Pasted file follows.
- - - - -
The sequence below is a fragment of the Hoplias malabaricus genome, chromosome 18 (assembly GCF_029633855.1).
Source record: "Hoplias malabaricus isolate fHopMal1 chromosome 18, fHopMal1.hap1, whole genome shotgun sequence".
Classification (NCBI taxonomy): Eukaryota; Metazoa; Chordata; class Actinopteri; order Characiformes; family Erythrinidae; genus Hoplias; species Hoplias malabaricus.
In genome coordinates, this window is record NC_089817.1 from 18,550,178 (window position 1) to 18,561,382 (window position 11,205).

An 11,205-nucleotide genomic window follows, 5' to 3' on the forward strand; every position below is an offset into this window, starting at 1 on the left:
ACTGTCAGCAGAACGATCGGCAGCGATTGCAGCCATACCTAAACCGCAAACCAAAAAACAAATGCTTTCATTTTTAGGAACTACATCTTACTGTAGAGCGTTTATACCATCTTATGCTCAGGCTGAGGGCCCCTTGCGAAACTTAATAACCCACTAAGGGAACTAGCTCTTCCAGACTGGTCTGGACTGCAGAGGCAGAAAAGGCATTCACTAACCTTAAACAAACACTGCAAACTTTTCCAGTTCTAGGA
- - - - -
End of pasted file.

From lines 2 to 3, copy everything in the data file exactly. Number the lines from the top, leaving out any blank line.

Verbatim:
Source record: "Hoplias malabaricus isolate fHopMal1 chromosome 18, fHopMal1.hap1, whole genome shotgun sequence".
Classification (NCBI taxonomy): Eukaryota; Metazoa; Chordata; class Actinopteri; order Characiformes; family Erythrinidae; genus Hoplias; species Hoplias malabaricus.